• The First Boot Phase: Now the new system will boot up for the first time and run through the sysprep phase. Device drivers are getting ready and the migration plugin is running to extract all required data from the old OS. Already, the first boot data and settings have been applied. You will see this phase as part 2 of 3 and counting from 30% to 60%. The system will reboot after this phase. Setup result error codes (the second code after the 0xC19xxxxx code) in this phase typically start with 0x30018 or 0x3000D.
  • The Second Boot Phase: In this last phase, the system runs the migration plugin one last time, applies the last migrated settings, starts the system services, and runs the Out of Box Experience (OOBE) phase. You will see this phase as part 3 of 3 and counting from 60% to 100%. The system will present you with the login screen after this phase. Setup result error codes (the second code after the 0xC19xxxxx code) in this phase typically start with 0x4000D or 0x40017.
The in-place upgrade process can only exchange your OS files. Therefore, it is only allowed to use a base ISO/WIM including only the operating system. The use of a sysprepped or so-called golden system with additional apps included in the WIM is not supported. Microsoft could have designed a way around it to handle other Microsoft products such as Office. But this would end up in a two-class citizen system. So the decision was made to only support the pure base OS upgrade.
Only use an original WIM from MSDN or VLSC center. You are allowed to and it is recommended you service these WIMs with the newest cumulative update offline. To reduce unnecessary growth of the WIM file, start over each time with the original WIM.
A very detailed TechNet article for information and guidance on various setup error codes can be found at

With this move of Windows to Windows.old and a complete rebuild of the new OS, only migrating the required settings, apps, and drivers, the whole process is now very robust and prevents too much waste from older OSes. Even so, Microsoft does not provide detailed numbers. We could observe only very low numbers of rollback at approximately 2%-5% in huge national and international customers. And even if a rollback occurs, the system is still usable.

This in-place upgrade process runs smooth and fast on modern hardware. We clocked approximately 17 minutes on a Surface Book i7 with 256 GB NVMe and 60-70 apps installed. Even on a 3 or 4-year-old i5-class system with an SSD, times of approximately 25 minutes were possible. On very old hardware with low-RPM HDDs and a low amount of RAM, installation times can grow up to 1 hour 30 minutes and more.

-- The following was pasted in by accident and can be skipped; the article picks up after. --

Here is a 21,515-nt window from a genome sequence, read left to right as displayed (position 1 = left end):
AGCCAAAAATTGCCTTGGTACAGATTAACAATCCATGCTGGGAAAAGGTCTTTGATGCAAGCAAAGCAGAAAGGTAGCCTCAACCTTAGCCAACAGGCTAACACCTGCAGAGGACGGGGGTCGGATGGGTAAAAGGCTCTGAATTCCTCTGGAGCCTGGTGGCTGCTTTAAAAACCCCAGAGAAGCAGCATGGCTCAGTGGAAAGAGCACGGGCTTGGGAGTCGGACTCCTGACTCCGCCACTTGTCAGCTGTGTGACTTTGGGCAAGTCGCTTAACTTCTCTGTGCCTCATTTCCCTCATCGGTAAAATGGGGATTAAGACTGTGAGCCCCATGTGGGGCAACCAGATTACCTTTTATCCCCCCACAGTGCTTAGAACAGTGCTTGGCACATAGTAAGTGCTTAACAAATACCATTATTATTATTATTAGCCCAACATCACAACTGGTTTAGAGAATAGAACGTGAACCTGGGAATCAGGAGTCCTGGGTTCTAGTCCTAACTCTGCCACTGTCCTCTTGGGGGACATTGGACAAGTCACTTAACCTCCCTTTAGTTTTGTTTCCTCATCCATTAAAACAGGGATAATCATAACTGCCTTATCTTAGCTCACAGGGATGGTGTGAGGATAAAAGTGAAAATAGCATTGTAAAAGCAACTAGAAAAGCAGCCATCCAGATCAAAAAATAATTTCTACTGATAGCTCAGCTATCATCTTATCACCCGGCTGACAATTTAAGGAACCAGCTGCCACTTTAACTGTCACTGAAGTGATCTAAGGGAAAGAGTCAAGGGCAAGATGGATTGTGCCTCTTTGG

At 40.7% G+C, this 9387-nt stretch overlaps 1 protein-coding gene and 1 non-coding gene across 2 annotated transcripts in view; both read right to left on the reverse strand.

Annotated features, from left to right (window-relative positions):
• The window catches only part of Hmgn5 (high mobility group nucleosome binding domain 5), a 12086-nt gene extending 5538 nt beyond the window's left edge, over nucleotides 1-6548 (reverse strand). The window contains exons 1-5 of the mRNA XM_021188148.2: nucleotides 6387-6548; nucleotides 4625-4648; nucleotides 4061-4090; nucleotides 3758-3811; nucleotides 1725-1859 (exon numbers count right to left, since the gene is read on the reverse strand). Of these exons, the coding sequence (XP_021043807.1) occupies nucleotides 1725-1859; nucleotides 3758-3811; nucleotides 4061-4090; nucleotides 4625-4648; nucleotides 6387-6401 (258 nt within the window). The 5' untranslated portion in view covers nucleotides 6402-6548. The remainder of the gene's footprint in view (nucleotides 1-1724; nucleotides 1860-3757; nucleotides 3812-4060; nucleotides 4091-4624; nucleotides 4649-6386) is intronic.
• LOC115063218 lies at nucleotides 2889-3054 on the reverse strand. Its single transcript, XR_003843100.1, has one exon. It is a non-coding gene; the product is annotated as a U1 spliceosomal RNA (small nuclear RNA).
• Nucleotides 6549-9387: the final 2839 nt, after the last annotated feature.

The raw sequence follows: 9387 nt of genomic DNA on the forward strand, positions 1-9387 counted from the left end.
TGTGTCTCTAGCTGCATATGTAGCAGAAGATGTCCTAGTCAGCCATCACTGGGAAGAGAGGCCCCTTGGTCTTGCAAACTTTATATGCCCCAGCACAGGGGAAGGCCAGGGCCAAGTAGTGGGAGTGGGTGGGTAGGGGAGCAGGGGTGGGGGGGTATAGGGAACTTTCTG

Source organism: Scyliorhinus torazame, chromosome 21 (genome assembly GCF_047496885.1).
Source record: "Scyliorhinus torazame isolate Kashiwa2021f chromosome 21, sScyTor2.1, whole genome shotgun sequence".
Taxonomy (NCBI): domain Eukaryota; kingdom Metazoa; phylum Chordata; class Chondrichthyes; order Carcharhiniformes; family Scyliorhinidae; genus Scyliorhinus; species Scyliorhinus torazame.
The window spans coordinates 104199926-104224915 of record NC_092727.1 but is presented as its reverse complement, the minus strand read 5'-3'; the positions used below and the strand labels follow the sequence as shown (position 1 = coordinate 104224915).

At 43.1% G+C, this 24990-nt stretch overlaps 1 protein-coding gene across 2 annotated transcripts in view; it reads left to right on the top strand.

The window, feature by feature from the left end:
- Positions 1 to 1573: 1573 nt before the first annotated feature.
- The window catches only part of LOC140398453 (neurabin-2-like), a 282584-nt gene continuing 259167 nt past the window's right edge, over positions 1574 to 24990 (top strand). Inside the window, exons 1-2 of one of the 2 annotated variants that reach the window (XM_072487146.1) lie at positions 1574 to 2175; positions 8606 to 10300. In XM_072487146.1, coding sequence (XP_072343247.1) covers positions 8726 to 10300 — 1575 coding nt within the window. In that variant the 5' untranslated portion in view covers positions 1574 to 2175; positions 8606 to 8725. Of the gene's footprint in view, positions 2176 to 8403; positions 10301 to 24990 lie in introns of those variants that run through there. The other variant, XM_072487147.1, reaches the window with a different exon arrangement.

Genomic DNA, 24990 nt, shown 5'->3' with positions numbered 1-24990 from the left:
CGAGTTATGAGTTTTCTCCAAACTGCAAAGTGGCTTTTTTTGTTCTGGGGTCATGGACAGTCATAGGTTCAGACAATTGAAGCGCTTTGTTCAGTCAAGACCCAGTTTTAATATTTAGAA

Limitations and blocker of the in-place upgrade

With all the big benefits of the in-place upgrade, it still has some limitations and caveats. We will try to identify all blockers and limitations and try to formulate possible workarounds.

Changing from BIOS/legacy mode to UEFI mode

The main blocker, especially for releases up to 1607, is installations done in BIOS or legacy mode. You can perform an in-place upgrade in BIOS mode, but you will end up in BIOS mode again. A lot of enterprise customers want the benefits of the new UEFI mode, especially the new security features, which require the secure boot feature, which itself requires UEFI mode. So you end up having to decide between doing a smooth and fast in-place upgrade and not being able to use UEFI, secure boot and dependent services such as Credential Guard and Device Guard, or you can perform a classic wipe and load with all its problems of losing settings, needing to store user data, and so on.

Beginning with release 1703, there is now a method supported by Microsoft to change from BIOS mode to UEFI mode without installing an OS. The required tool, MBR2GPT.exe, is now included in the OS sources. MBR2GPT needs to be executed in offline mode, so run it from within Windows PE or attach the disk as a data disk to a running OS and execute it from there. If you are already on release 1703 or higher, you can convert it before upgrading to a new OS. If you are on a lower release, you first need to upgrade to 1703 at least. The tool can only prepare the disk, convert the MBR to GPT, and update the boot entry. To change the firmware itself from BIOS to UEFI mode, you need to use the manufacturer tools or do it manually.

Changing from Windows 32-bit/x86 to 64-bit/x64

A blocker that still exists and will persist in the future is trying to perform an in-place upgrade from an x86 to an x64 OS. In fact, you will be able to perform an in-place upgrade, but you will only be able to keep your documents and not your apps. There are too many changes with different paths, dual structures in the registry, and so on to keep this blocker going into future releases. So if you need to upgrade to x64--and trust me, you want to upgrade to x64 as new hardware will no longer provide x86 drivers and a lot of features are not available in x86--you can keep your files or go with a wipe and load. Microsoft will still support a 32-bit version of its client OS, but features requiring Hyper-V, such as Virtual Based Security, Credential Guard, and so on, will only be supported on the 64-bit version.